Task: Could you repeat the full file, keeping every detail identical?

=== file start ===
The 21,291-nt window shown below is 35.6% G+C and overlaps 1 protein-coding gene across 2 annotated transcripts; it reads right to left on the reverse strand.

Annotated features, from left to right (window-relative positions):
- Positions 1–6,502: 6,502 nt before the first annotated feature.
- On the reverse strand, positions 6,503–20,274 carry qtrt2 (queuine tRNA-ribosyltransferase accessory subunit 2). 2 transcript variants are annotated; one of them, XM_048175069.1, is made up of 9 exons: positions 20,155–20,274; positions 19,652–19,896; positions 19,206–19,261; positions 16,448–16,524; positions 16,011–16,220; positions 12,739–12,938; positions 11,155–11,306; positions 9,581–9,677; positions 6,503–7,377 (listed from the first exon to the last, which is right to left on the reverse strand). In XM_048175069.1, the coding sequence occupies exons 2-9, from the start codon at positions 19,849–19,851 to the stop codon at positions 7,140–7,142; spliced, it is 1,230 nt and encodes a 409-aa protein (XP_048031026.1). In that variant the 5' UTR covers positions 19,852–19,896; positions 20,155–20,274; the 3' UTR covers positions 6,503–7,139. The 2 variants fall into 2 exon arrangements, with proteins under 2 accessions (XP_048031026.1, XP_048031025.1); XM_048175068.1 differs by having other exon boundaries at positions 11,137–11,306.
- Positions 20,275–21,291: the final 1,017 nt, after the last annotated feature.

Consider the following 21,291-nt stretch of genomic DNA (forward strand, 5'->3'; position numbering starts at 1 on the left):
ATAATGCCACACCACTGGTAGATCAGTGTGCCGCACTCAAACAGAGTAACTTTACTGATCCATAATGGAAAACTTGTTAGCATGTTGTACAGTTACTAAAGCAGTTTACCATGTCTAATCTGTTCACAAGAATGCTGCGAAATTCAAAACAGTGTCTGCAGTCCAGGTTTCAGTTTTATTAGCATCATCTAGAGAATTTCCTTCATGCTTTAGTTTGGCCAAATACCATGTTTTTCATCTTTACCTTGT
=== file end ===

The 21,291-nt window shown below is 35.6% G+C and overlaps 1 protein-coding gene across 2 annotated transcripts; it reads right to left on the reverse strand.

Annotated features, from left to right (window-relative positions):
- Positions 1–6,502: 6,502 nt before the first annotated feature.
- On the reverse strand, positions 6,503–20,274 carry qtrt2 (queuine tRNA-ribosyltransferase accessory subunit 2). 2 transcript variants are annotated; one of them, XM_048175069.1, is made up of 9 exons: positions 20,155–20,274; positions 19,652–19,896; positions 19,206–19,261; positions 16,448–16,524; positions 16,011–16,220; positions 12,739–12,938; positions 11,155–11,306; positions 9,581–9,677; positions 6,503–7,377 (listed from the first exon to the last, which is right to left on the reverse strand). In XM_048175069.1, the coding sequence occupies exons 2-9, from the start codon at positions 19,849–19,851 to the stop codon at positions 7,140–7,142; spliced, it is 1,230 nt and encodes a 409-aa protein (XP_048031026.1). In that variant the 5' UTR covers positions 19,852–19,896; positions 20,155–20,274; the 3' UTR covers positions 6,503–7,139. The 2 variants fall into 2 exon arrangements, with proteins under 2 accessions (XP_048031026.1, XP_048031025.1); XM_048175068.1 differs by having other exon boundaries at positions 11,137–11,306.
- Positions 20,275–21,291: the final 1,017 nt, after the last annotated feature.

Consider the following 21,291-nt stretch of genomic DNA (forward strand, 5'->3'; position numbering starts at 1 on the left):
ATAATGCCACACCACTGGTAGATCAGTGTGCCGCACTCAAACAGAGTAACTTTACTGATCCATAATGGAAAACTTGTTAGCATGTTGTACAGTTACTAAAGCAGTTTACCATGTCTAATCTGTTCACAAGAATGCTGCGAAATTCAAAACAGTGTCTGCAGTCCAGGTTTCAGTTTTATTAGCATCATCTAGAGAATTTCCTTCATGCTTTAGTTTGGCCAAATACCATGTTTTTCATCTTTACCTTGT